And this was such a huge surprise because no one expected the brilliant but flawed first game to have an immediate sequel that perfected everything that made it great. The psychological nature of the horror, the artistically disturbing design, the dramatic storyline, its then shocking use of taboo topics such as morality, sexuality, murder and suicide, are all accentuated versions of “Silent Hill”’s ideas. It’s incredible how team SILENT immediately understood what they had done right in 1999, and took it to the extreme by 2001. It’s a feat no one has really done this way since, but think in the difference between “Batman Begins” and “The Dark Knight”—that’s more or less the kind of leap I’m talking about.

I could go on and on about all the ways “Silent Hill 2” revolutionized both the genre and the medium, but you get the idea. Like the first game, all its faults work in its favor, but even if it didn’t, the strengths of “Silent Hill 2” lay in its storytelling, making any annoyance in the gameplay an absurdity—flaws that only reinforce its perfection.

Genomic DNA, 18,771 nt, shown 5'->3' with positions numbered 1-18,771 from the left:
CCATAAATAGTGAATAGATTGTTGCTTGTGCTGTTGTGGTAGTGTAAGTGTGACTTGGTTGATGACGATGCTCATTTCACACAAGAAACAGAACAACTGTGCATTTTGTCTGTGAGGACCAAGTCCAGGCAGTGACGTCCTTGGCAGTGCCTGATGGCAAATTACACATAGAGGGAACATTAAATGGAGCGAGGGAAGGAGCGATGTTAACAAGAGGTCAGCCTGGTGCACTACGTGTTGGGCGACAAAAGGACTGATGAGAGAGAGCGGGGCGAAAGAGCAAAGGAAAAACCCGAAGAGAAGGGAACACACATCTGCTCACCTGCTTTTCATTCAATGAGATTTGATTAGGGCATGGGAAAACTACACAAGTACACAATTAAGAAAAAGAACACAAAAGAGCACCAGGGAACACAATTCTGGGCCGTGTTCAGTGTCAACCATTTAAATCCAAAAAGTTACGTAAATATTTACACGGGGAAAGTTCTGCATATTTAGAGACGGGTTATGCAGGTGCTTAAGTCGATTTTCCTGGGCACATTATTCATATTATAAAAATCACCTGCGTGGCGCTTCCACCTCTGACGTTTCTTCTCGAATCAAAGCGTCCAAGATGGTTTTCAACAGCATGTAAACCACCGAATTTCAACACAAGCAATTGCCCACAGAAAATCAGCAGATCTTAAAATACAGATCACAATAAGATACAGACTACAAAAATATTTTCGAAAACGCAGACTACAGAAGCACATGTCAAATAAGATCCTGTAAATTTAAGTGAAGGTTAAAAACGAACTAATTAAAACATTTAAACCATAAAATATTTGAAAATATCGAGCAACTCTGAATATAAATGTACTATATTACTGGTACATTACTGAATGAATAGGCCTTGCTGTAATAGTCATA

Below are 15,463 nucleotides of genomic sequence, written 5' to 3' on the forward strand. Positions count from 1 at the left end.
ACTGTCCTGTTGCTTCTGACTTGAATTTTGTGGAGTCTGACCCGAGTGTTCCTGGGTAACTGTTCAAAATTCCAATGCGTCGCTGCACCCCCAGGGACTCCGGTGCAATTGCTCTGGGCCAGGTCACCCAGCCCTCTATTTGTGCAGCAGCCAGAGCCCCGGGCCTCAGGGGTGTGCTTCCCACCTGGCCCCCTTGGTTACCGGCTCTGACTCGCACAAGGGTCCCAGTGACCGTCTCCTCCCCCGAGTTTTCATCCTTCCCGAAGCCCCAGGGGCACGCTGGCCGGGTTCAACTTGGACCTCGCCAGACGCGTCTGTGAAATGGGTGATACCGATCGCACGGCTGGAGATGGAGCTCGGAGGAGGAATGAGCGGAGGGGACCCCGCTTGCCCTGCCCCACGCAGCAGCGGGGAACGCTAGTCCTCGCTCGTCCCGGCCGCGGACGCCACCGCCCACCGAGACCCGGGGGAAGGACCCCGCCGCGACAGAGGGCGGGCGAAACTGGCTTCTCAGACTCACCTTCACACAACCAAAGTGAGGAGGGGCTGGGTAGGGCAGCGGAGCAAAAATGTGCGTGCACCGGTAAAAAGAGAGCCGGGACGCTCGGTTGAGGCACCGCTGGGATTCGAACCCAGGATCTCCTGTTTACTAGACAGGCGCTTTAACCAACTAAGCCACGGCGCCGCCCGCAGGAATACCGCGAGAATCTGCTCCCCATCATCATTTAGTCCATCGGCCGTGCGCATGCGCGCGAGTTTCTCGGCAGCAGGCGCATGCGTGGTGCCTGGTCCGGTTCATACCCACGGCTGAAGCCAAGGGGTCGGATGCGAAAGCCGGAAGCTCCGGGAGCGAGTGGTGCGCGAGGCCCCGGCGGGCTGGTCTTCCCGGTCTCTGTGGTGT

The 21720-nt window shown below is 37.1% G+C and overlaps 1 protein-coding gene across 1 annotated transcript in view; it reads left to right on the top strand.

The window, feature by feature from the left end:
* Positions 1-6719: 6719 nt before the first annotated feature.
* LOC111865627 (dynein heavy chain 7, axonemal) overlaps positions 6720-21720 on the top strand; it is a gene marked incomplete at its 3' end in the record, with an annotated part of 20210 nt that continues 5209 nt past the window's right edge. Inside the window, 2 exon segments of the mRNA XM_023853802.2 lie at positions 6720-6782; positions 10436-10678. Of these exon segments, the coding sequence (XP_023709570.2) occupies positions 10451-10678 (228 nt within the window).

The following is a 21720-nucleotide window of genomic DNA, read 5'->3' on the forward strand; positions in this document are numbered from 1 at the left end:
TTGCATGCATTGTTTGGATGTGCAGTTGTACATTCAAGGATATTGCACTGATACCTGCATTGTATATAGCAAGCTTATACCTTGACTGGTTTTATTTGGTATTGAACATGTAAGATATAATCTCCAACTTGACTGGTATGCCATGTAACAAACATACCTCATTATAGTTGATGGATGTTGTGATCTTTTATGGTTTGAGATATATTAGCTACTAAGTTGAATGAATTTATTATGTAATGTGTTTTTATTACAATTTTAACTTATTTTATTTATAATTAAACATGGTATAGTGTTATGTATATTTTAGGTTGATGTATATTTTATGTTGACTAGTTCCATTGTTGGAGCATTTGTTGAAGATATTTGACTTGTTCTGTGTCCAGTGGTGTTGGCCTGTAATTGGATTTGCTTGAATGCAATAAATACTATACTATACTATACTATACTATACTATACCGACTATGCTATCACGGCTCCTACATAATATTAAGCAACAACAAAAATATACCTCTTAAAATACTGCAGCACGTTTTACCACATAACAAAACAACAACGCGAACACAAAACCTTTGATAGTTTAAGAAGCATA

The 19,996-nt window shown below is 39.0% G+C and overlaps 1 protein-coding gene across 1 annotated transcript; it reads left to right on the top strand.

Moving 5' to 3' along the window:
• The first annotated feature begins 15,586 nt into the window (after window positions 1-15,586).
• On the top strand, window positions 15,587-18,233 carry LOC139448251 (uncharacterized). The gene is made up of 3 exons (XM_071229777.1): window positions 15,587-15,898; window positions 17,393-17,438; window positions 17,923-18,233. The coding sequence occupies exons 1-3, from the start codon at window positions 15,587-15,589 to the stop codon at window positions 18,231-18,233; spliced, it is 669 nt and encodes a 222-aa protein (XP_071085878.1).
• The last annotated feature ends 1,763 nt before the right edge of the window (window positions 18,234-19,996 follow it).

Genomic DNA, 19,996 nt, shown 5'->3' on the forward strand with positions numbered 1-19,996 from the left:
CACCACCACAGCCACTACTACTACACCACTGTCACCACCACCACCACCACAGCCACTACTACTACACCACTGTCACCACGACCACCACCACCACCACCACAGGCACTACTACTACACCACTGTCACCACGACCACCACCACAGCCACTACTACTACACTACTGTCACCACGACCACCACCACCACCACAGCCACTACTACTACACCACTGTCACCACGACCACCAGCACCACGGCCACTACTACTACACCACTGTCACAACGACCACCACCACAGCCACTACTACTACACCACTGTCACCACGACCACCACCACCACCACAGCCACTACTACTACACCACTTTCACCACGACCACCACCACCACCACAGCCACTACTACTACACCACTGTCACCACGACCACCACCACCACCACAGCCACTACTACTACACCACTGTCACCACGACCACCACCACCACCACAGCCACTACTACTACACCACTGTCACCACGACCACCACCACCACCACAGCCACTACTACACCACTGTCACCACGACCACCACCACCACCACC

And that’s it for now. Even if I’ve been continuously disappointed by the new releases in the series, all of which have desperately tried to capture what made the first four—and number 2 in particular—great, I’m still this franchise’s gimp. I’m its slave. I’ll probably always be, because there’s always the hope that maybe, one day, someone can use the tools at their disposal to deliver another experience of the first games’ caliber.

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About The Damn Beast

Pre-op trans-minotaur, sci-fi/fantasy/horror author, metal singer, videogame journalist, pop culture blogger. I also lift heavy things and put them down again repeatedly to occupy more space.
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  1. Great read and as a life long Silent Hill fan I almost entirely agree with you. The only thing I really disagree with is 4 being so high on the list. One of the worst things about that game for me and something that puts the game design flaws in perspective was that one of the primary villains (the ghosts) were faster then you, hurt you by being in proximity and couldn't be killed. This coupled with the breakable weapons, doubled levels and escort aspect really took me out of the game where I couldn't enjoy the story.

    1. I won't argue about the ghosts; the fact that they couldn't be killed, only stopped (and that if you had a very specific item that's not very easily found) was needless and annoying. That's one of the unforgivable mistakes I mentioned, even if I didn't specify it. Thanks a lot for reading!